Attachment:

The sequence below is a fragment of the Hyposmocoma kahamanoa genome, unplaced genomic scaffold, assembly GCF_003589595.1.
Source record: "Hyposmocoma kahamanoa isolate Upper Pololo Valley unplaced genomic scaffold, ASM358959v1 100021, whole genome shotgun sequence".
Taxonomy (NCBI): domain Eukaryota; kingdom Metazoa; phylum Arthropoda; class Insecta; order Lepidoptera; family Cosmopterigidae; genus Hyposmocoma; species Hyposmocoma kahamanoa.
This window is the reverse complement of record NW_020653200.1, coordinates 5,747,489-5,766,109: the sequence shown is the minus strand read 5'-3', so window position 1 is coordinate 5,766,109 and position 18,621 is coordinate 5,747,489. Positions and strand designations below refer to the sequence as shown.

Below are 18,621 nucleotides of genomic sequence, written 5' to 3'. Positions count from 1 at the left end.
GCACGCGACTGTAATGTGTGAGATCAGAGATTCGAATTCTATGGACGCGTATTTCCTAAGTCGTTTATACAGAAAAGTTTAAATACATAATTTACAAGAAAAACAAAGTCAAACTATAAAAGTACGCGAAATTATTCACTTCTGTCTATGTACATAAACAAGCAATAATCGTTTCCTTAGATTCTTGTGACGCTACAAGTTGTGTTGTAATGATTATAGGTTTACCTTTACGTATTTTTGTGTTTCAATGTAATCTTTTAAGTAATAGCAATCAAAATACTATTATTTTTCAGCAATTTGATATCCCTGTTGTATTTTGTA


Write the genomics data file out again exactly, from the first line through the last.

The sequence below is a fragment of the Hyposmocoma kahamanoa genome, unplaced genomic scaffold, assembly GCF_003589595.1.
Source record: "Hyposmocoma kahamanoa isolate Upper Pololo Valley unplaced genomic scaffold, ASM358959v1 100021, whole genome shotgun sequence".
Taxonomy (NCBI): domain Eukaryota; kingdom Metazoa; phylum Arthropoda; class Insecta; order Lepidoptera; family Cosmopterigidae; genus Hyposmocoma; species Hyposmocoma kahamanoa.
This window is the reverse complement of record NW_020653200.1, coordinates 5,747,489-5,766,109: the sequence shown is the minus strand read 5'-3', so window position 1 is coordinate 5,766,109 and position 18,621 is coordinate 5,747,489. Positions and strand designations below refer to the sequence as shown.

Below are 18,621 nucleotides of genomic sequence, written 5' to 3'. Positions count from 1 at the left end.
GCACGCGACTGTAATGTGTGAGATCAGAGATTCGAATTCTATGGACGCGTATTTCCTAAGTCGTTTATACAGAAAAGTTTAAATACATAATTTACAAGAAAAACAAAGTCAAACTATAAAAGTACGCGAAATTATTCACTTCTGTCTATGTACATAAACAAGCAATAATCGTTTCCTTAGATTCTTGTGACGCTACAAGTTGTGTTGTAATGATTATAGGTTTACCTTTACGTATTTTTGTGTTTCAATGTAATCTTTTAAGTAATAGCAATCAAAATACTATTATTTTTCAGCAATTTGATATCCCTGTTGTATTTTGTA